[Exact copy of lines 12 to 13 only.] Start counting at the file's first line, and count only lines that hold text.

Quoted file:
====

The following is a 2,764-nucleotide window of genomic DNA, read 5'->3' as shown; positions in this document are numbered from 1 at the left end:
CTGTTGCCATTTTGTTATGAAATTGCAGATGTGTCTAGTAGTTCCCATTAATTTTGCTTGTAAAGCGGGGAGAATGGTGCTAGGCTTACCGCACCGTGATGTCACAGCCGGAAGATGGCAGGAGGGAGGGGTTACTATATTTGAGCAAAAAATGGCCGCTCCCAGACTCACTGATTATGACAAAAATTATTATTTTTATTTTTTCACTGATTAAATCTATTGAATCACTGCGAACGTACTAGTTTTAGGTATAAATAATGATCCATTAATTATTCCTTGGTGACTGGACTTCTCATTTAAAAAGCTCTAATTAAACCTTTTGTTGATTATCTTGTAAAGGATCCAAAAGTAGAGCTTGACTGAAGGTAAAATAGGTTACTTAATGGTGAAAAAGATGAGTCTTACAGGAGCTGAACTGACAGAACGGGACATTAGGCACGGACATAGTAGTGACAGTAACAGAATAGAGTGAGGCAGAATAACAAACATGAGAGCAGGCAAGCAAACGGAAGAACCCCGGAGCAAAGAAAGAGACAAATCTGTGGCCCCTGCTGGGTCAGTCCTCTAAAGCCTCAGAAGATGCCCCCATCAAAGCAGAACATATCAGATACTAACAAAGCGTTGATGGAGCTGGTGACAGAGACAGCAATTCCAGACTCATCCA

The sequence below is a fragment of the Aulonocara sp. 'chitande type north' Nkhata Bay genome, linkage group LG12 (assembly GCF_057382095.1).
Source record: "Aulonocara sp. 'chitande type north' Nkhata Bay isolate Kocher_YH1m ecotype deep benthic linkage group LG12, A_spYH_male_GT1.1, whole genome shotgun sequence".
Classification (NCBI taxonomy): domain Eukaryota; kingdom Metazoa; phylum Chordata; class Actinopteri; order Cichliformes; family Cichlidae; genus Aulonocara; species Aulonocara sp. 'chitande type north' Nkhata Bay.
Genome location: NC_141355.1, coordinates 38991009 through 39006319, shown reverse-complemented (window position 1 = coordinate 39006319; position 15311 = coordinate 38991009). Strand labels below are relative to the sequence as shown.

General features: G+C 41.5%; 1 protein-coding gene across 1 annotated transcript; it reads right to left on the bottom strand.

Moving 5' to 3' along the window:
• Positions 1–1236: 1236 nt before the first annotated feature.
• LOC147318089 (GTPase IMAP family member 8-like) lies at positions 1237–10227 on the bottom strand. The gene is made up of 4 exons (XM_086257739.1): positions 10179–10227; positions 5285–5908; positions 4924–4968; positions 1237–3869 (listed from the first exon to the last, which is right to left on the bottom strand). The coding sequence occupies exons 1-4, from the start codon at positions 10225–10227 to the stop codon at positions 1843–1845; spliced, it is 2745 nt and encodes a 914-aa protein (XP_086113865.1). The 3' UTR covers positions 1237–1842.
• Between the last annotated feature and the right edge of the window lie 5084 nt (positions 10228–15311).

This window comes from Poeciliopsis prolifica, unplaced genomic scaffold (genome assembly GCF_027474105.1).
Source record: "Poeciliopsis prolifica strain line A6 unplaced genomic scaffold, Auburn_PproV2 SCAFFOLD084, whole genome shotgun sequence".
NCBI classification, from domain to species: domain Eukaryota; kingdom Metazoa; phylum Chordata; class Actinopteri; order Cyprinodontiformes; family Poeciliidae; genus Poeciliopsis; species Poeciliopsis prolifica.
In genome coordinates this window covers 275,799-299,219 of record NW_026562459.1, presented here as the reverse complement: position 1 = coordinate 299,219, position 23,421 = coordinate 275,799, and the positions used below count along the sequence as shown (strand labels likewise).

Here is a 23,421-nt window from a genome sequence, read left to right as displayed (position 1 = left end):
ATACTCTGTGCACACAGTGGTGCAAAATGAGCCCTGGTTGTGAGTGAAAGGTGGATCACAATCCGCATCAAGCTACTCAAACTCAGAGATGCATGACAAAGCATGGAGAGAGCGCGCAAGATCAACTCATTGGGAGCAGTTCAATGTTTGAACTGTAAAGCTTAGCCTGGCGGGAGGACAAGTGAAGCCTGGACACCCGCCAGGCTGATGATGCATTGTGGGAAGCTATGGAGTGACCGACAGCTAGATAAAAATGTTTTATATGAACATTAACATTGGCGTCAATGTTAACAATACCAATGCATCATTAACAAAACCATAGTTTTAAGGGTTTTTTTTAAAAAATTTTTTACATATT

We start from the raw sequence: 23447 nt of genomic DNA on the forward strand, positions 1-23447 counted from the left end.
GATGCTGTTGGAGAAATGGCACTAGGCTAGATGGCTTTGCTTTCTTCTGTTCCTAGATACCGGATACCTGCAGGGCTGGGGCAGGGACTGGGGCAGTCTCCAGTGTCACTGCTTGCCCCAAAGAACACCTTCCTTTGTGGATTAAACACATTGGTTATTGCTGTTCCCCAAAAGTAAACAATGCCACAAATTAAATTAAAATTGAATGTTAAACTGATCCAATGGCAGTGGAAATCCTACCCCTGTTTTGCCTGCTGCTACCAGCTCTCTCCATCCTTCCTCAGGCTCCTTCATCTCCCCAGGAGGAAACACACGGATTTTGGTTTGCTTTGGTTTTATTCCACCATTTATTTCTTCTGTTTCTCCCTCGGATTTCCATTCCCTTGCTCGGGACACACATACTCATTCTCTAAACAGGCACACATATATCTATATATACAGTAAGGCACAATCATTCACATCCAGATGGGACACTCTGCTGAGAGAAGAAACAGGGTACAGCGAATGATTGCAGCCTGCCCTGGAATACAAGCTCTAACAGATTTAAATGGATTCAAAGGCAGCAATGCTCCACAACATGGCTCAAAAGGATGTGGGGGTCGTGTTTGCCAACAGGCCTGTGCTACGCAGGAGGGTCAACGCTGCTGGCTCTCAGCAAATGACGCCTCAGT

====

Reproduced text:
This window comes from Poeciliopsis prolifica, unplaced genomic scaffold (genome assembly GCF_027474105.1).
Source record: "Poeciliopsis prolifica strain line A6 unplaced genomic scaffold, Auburn_PproV2 SCAFFOLD084, whole genome shotgun sequence".